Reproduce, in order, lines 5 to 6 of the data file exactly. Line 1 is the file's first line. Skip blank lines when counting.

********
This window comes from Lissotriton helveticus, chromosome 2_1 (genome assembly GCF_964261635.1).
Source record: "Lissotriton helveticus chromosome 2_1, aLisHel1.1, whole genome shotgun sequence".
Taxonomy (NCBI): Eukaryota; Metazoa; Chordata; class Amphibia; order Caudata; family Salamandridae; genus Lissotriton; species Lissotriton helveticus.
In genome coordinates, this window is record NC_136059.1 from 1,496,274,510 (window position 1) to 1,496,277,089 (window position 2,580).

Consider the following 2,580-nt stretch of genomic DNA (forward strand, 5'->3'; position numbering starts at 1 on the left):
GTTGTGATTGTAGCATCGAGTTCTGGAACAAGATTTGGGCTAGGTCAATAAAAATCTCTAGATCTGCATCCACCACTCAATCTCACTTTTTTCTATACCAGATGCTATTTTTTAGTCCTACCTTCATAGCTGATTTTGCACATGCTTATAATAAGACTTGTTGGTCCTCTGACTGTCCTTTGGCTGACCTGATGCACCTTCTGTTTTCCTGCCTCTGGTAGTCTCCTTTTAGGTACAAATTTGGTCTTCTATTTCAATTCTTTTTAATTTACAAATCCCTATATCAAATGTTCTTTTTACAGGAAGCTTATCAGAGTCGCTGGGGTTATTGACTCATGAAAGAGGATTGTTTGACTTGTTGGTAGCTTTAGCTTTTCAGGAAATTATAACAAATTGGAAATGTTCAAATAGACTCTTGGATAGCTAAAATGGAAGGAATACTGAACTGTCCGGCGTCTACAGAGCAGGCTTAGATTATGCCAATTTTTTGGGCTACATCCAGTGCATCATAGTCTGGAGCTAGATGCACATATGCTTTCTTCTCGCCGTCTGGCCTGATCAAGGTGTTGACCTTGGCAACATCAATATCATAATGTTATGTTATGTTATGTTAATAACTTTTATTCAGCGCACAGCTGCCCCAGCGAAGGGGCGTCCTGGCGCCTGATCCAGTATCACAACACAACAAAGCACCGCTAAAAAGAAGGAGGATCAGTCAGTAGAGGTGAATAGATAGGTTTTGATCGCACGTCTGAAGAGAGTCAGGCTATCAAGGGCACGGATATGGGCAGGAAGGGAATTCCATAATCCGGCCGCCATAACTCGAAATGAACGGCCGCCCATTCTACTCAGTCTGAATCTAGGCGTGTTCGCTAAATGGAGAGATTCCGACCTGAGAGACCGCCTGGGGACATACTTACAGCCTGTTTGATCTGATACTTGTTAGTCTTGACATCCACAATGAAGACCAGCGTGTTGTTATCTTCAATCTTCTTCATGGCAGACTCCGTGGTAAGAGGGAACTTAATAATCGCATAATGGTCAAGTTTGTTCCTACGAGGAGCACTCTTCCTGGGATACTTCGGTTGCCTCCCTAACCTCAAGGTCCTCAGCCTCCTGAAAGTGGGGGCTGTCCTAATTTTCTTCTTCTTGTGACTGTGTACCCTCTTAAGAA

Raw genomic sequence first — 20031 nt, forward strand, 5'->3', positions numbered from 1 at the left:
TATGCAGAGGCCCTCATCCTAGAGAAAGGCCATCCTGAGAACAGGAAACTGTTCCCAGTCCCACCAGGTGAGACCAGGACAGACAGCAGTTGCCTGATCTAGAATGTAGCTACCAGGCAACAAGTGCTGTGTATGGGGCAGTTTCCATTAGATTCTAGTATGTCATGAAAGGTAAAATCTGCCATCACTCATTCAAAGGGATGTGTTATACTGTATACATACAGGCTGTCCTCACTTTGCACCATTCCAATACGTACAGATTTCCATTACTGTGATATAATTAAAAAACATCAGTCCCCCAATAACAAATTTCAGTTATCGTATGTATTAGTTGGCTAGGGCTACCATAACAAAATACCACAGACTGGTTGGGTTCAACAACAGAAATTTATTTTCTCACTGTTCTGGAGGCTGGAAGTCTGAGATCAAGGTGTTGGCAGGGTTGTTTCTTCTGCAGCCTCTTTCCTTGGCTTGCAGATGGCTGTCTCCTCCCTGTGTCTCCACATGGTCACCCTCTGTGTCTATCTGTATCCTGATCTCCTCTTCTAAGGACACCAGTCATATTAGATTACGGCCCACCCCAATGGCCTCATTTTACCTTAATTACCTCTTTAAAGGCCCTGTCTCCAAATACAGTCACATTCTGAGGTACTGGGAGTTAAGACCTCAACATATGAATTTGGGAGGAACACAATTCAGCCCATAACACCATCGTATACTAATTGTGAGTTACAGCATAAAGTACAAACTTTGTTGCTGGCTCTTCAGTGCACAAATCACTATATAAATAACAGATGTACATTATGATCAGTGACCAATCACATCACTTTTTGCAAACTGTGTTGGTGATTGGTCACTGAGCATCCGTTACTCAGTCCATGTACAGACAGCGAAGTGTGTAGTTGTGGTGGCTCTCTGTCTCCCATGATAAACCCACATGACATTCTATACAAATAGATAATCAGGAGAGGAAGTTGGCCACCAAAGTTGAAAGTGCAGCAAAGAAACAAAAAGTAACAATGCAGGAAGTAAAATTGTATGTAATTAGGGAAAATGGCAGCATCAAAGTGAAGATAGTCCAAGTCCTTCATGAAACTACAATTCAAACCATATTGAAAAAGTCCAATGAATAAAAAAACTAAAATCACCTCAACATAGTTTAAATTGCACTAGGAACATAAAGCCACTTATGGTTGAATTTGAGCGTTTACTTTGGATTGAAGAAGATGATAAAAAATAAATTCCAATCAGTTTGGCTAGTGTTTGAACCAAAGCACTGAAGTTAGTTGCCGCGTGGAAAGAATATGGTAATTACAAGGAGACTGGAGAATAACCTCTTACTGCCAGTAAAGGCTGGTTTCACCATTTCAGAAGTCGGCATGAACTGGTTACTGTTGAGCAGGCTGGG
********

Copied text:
Consider the following 2,580-nt stretch of genomic DNA (forward strand, 5'->3'; position numbering starts at 1 on the left):
GTTGTGATTGTAGCATCGAGTTCTGGAACAAGATTTGGGCTAGGTCAATAAAAATCTCTAGATCTGCATCCACCACTCAATCTCACTTTTTTCTATACCAGATGCTATTTTTTAGTCCTACCTTCATAGCTGATTTTGCACATGCTTATAATAAGACTTGTTGGTCCTCTGACTGTCCTTTGGCTGACCTGATGCACCTTCTGTTTTCCTGCCTCTGGTAGTCTCCTTTTAGGTACAAATTTGGTCTTCTATTTCAATTCTTTTTAATTTACAAATCCCTATATCAAATGTTCTTTTTACAGGAAGCTTATCAGAGTCGCTGGGGTTATTGACTCATGAAAGAGGATTGTTTGACTTGTTGGTAGCTTTAGCTTTTCAGGAAATTATAACAAATTGGAAATGTTCAAATAGACTCTTGGATAGCTAAAATGGAAGGAATACTGAACTGTCCGGCGTCTACAGAGCAGGCTTAGATTATGCCAATTTTTTGGGCTACATCCAGTGCATCATAGTCTGGAGCTAGATGCACATATGCTTTCTTCTCGCCGTCTGGCCTGATCAAGGTGTTGACCTTGGCAACATCAATATCATAATGTTATGTTATGTTATGTTAATAACTTTTATTCAGCGCACAGCTGCCCCAGCGAAGGGGCGTCCTGGCGCCTGATCCAGTATCACAACACAACAAAGCACCGCTAAAAAGAAGGAGGATCAGTCAGTAGAGGTGAATAGATAGGTTTTGATCGCACGTCTGAAGAGAGTCAGGCTATCAAGGGCACGGATATGGGCAGGAAGGGAATTCCATAATCCGGCCGCCATAACTCGAAATGAACGGCCGCCCATTCTACTCAGTCTGAATCTAGGCGTGTTCGCTAAATGGAGAGATTCCGACCTGAGAGACCGCCTGGGGACATACTTACAGCCTGTTTGATCTGATACTTGTTAGTCTTGACATCCACAATGAAGACCAGCGTGTTGTTATCTTCAATCTTCTTCATGGCAGACTCCGTGGTAAGAGGGAACTTAATAATCGCATAATGGTCAAGTTTGTTCCTACGAGGAGCACTCTTCCTGGGATACTTCGGTTGCCTCCCTAACCTCAAGGTCCTCAGCCTCCTGAAAGTGGGGGCTGTCCTAATTTTCTTCTTCTTGTGACTGTGTACCCTCTTAAGAA